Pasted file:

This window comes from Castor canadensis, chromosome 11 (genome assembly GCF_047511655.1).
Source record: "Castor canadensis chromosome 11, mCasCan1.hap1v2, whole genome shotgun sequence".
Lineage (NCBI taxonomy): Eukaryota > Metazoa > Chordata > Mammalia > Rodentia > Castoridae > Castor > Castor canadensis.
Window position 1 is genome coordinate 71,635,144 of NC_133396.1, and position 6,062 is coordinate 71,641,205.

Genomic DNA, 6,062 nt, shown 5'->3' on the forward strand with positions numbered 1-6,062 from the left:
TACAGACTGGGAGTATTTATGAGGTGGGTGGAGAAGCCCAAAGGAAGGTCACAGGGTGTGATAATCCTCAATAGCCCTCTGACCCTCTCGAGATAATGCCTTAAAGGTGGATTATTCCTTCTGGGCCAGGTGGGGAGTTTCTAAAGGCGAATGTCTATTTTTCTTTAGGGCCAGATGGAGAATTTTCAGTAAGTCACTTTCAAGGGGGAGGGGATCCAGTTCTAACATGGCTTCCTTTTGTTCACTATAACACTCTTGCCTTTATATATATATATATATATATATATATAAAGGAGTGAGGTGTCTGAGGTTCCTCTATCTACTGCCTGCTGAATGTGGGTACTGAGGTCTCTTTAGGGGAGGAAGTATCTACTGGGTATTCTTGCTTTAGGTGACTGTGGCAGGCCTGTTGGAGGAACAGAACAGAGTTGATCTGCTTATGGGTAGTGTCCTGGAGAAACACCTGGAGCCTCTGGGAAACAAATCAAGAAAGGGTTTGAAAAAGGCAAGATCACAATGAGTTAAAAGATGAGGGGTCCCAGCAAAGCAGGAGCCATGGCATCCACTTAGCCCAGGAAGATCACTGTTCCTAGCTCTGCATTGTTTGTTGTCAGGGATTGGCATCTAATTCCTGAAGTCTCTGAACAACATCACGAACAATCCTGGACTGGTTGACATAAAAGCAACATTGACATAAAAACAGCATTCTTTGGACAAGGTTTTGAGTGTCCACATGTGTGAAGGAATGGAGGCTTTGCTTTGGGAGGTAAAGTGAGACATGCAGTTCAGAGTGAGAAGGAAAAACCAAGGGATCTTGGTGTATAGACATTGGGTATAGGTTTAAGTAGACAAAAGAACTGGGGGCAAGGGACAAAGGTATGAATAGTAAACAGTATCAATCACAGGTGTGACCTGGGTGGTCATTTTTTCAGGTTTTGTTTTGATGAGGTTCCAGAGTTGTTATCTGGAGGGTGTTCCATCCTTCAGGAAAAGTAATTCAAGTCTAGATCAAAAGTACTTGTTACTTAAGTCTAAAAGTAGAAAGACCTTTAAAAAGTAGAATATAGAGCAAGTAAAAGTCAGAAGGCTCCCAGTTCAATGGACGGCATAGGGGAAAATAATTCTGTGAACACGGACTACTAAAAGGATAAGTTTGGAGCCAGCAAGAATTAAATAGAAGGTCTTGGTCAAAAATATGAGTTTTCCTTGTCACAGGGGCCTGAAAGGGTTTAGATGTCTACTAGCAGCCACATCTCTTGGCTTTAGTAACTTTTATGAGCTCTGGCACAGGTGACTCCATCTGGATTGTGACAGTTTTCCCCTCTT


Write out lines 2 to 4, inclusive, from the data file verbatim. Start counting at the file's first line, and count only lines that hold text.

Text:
Source record: "Castor canadensis chromosome 11, mCasCan1.hap1v2, whole genome shotgun sequence".
Lineage (NCBI taxonomy): Eukaryota > Metazoa > Chordata > Mammalia > Rodentia > Castoridae > Castor > Castor canadensis.
Window position 1 is genome coordinate 71,635,144 of NC_133396.1, and position 6,062 is coordinate 71,641,205.